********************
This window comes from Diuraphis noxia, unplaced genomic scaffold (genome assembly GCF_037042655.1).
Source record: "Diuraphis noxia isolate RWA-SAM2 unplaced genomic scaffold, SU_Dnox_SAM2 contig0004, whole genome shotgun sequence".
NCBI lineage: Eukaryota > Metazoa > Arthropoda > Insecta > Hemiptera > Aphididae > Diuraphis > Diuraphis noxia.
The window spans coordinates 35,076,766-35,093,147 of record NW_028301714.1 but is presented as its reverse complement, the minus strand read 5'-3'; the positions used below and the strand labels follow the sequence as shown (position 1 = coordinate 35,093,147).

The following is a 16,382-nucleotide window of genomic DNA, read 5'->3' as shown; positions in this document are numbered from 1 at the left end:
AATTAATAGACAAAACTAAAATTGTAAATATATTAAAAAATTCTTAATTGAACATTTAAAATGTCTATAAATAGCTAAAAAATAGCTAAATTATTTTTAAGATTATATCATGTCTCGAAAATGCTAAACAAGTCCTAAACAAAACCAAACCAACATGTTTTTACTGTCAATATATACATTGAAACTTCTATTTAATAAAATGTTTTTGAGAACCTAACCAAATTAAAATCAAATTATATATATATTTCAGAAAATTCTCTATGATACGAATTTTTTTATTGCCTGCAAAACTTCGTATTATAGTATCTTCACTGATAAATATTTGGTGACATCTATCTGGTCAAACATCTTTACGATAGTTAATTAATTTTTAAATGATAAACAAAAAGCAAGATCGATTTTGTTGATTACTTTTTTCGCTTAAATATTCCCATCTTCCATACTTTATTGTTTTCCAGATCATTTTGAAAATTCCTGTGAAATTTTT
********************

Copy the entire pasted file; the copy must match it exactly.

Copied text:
This window comes from Diuraphis noxia, unplaced genomic scaffold (genome assembly GCF_037042655.1).
Source record: "Diuraphis noxia isolate RWA-SAM2 unplaced genomic scaffold, SU_Dnox_SAM2 contig0004, whole genome shotgun sequence".
NCBI lineage: Eukaryota > Metazoa > Arthropoda > Insecta > Hemiptera > Aphididae > Diuraphis > Diuraphis noxia.
The window spans coordinates 35,076,766-35,093,147 of record NW_028301714.1 but is presented as its reverse complement, the minus strand read 5'-3'; the positions used below and the strand labels follow the sequence as shown (position 1 = coordinate 35,093,147).

The following is a 16,382-nucleotide window of genomic DNA, read 5'->3' as shown; positions in this document are numbered from 1 at the left end:
AATTAATAGACAAAACTAAAATTGTAAATATATTAAAAAATTCTTAATTGAACATTTAAAATGTCTATAAATAGCTAAAAAATAGCTAAATTATTTTTAAGATTATATCATGTCTCGAAAATGCTAAACAAGTCCTAAACAAAACCAAACCAACATGTTTTTACTGTCAATATATACATTGAAACTTCTATTTAATAAAATGTTTTTGAGAACCTAACCAAATTAAAATCAAATTATATATATATTTCAGAAAATTCTCTATGATACGAATTTTTTTATTGCCTGCAAAACTTCGTATTATAGTATCTTCACTGATAAATATTTGGTGACATCTATCTGGTCAAACATCTTTACGATAGTTAATTAATTTTTAAATGATAAACAAAAAGCAAGATCGATTTTGTTGATTACTTTTTTCGCTTAAATATTCCCATCTTCCATACTTTATTGTTTTCCAGATCATTTTGAAAATTCCTGTGAAATTTTT